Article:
Derren Brown: Secret

 

 

 

by Michael Bracken

 

In the UK, he’s won two Olivier Awards for his work onstage and sparked controversy on television by encouraging people to push a man off a roof and suffocating himself in a plastic bag. (No one was hurt in either instance.) But don’t worry, Derren Brown is on good behavior as he makes his American theatrical debut at the Atlantic Theater Company’s Linda Gross Theater.

 

So, who is Derren Brown anyway? Truth be told, he defies categorization. But certain basics emerge from his eponymous solo performance Derren Brown: Secret, which he wrote along with Andy Nyman and Andrew O’Connor.

 

First and foremost, Brown is an entertainer. He clearly loves being in the spotlight and makes you feel like he belongs there. His claim to fame is his extraordinary ability in a unique niche in the field of magic, nestled somewhere between the specialties of the psychic and the psychological.

 

 

Mentalist, mind reader, illusionist – they all apply but none tells the whole story. He’s an enigma, and his persona is so deeply imbued into what he does that actor and act reinforce each other, creating an air of mystery and impenetrability that’s intriguing yet also the tiniest bit off-putting in that you can’t get close to him.

 

Brown loves being in control, something that goes with the legerdemain territory but has never struck me quite so strongly with others in the field. A benevolent despot, he nonetheless revels in being the one to say who does what where and when.

 

While the “volunteer from the audience” is a staple of most magic shows, Secret distinguishes itself by relying exclusively on audience interaction to showcase its star’s abilities. There are no scantily clad assistants, no self-sufficient tricks with birds or playing cards or scarves.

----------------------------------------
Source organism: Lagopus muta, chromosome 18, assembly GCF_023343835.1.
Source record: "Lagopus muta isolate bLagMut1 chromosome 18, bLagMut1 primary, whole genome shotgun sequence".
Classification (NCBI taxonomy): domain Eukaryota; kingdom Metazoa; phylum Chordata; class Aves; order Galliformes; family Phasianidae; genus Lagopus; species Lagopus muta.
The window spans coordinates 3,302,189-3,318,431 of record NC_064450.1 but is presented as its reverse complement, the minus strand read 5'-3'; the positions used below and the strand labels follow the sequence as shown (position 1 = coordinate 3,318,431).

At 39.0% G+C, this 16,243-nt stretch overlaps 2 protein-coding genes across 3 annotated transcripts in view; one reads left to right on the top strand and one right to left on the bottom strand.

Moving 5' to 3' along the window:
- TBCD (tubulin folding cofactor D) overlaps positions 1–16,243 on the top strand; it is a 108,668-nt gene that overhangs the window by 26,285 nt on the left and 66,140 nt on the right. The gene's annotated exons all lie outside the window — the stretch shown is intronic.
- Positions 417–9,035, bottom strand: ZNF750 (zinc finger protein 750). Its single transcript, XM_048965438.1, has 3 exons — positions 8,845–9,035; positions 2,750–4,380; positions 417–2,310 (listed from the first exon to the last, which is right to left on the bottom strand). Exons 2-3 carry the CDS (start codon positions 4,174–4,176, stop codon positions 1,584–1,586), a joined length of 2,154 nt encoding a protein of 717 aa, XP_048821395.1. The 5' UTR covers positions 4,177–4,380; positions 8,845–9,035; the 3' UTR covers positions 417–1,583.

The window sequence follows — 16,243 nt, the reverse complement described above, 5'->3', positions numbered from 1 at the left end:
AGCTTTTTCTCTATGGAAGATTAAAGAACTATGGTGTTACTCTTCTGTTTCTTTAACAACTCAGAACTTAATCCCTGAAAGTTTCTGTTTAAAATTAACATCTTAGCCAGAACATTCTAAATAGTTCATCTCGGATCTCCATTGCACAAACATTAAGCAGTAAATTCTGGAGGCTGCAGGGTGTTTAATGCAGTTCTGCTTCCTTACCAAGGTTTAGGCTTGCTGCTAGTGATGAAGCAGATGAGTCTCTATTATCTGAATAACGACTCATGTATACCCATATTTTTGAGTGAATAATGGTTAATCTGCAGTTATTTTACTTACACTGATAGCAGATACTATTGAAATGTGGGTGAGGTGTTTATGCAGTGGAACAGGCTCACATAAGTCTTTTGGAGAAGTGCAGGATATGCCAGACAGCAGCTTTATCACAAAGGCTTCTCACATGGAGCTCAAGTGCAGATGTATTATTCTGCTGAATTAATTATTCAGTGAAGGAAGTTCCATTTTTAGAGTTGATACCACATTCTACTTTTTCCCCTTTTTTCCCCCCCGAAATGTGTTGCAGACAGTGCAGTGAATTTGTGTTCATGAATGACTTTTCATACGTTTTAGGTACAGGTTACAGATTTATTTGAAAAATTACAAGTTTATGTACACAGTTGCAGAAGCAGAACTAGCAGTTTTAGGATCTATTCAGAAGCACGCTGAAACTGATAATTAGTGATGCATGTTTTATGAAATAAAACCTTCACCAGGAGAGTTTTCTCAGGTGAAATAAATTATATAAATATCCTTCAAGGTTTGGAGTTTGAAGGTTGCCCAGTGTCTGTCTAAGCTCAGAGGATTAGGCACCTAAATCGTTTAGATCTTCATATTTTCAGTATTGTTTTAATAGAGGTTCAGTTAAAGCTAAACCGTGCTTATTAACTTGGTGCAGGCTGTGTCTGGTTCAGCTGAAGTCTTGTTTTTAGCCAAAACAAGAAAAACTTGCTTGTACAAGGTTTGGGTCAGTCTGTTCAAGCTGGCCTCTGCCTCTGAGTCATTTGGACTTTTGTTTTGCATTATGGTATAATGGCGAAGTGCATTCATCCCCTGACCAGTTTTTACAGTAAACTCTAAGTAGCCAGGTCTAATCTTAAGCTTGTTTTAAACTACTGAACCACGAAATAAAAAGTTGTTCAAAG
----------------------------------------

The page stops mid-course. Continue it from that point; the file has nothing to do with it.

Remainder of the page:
The result is refreshingly direct, and the audience members who participate seem to enjoy themselves. And a quick note for skeptics: while it is certainly possible (as it always is) that every one of the volunteers is a plant, that seems particularly unlikely given their sheer number and the variety of ways they’re recruited, the most common being retrieval of frisbee-like disks tossed into the audience by Brown.

 

Brown doesn’t talk much about how he does what he does, but he does mention, near the top of the show, that he deals in psychological observation. An exercise that started out with the entire house, has been winnowed down to a single woman standing onstage. It’s a twist on the which-hand-has-the-money-routine, where she has the money and he must guess the hand. Brown explains that he can figure out the answer by the tension the woman does or does not exhibit in each arm. He speaks body language fluently.

 

 

Another critical element of Brown’s appeal is his respect for the audience with which he interacts. He’s not above poking fun at his volunteers, but he’s never snarky or condescending.

 

Brown’s feats consist of unearthing what his volunteers are thinking or sizing them up and predicting where they will end up a few displacements down the line. He communicates his conclusions to the audience in some unexpected, backhanded way. One instance has several numbered audience members who are assigned animals to draw, then switch numbers and places and animals with each other, like a giant game of mobile Pictionary. Of course, they end up exactly where Brown predicts they will.

 

Another sequence involves a volunteer secretly imagining a celebrity – Marilyn Monroe at the performance I attended – whom Brown draws right in front of us without seeming to.

 

In Tennessee Williams’s The Glass Menagerie, Tom says that the stage magician “gives you illusion that has the appearance of truth,” while he gives you “truth in the pleasant disguise of illusion.” Derren Brown falls somewhere in the middle of the continuum, leaving us wondering where fact ends and fiction begins.

 

 

Derren Brown: Secret. Through June 25 at the Atlantic Theater Company’s Linda Gross Theater (336 West 20th Street between Eighth and Ninth Avenues). www.atlantictheater.org. 2 hours 25 minutes with one intermission.

 

 

 

Photos: Ahron R. Foster

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